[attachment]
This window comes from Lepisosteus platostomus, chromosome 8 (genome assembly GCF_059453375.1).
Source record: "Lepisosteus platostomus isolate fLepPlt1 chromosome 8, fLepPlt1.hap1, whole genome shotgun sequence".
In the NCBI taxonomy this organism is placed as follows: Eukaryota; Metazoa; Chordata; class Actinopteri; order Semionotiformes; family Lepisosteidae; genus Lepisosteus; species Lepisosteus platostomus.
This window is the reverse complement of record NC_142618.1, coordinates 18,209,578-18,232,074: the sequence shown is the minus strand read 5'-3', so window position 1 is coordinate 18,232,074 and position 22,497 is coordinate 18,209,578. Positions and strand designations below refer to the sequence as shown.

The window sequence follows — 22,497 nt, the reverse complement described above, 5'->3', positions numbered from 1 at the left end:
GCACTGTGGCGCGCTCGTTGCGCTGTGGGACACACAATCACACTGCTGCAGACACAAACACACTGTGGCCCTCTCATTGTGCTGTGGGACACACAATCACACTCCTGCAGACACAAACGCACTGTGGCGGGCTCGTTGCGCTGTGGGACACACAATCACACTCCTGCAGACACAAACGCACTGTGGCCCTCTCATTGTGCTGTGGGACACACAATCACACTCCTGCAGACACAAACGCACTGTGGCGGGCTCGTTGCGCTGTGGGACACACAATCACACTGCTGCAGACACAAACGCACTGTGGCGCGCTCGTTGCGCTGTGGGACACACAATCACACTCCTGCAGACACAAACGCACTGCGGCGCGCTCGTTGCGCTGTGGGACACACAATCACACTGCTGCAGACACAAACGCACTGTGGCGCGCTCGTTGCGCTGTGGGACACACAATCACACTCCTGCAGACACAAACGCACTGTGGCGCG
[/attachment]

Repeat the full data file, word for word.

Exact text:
This window comes from Lepisosteus platostomus, chromosome 8 (genome assembly GCF_059453375.1).
Source record: "Lepisosteus platostomus isolate fLepPlt1 chromosome 8, fLepPlt1.hap1, whole genome shotgun sequence".
In the NCBI taxonomy this organism is placed as follows: Eukaryota; Metazoa; Chordata; class Actinopteri; order Semionotiformes; family Lepisosteidae; genus Lepisosteus; species Lepisosteus platostomus.
This window is the reverse complement of record NC_142618.1, coordinates 18,209,578-18,232,074: the sequence shown is the minus strand read 5'-3', so window position 1 is coordinate 18,232,074 and position 22,497 is coordinate 18,209,578. Positions and strand designations below refer to the sequence as shown.

The window sequence follows — 22,497 nt, the reverse complement described above, 5'->3', positions numbered from 1 at the left end:
GCACTGTGGCGCGCTCGTTGCGCTGTGGGACACACAATCACACTGCTGCAGACACAAACACACTGTGGCCCTCTCATTGTGCTGTGGGACACACAATCACACTCCTGCAGACACAAACGCACTGTGGCGGGCTCGTTGCGCTGTGGGACACACAATCACACTCCTGCAGACACAAACGCACTGTGGCCCTCTCATTGTGCTGTGGGACACACAATCACACTCCTGCAGACACAAACGCACTGTGGCGGGCTCGTTGCGCTGTGGGACACACAATCACACTGCTGCAGACACAAACGCACTGTGGCGCGCTCGTTGCGCTGTGGGACACACAATCACACTCCTGCAGACACAAACGCACTGCGGCGCGCTCGTTGCGCTGTGGGACACACAATCACACTGCTGCAGACACAAACGCACTGTGGCGCGCTCGTTGCGCTGTGGGACACACAATCACACTCCTGCAGACACAAACGCACTGTGGCGCG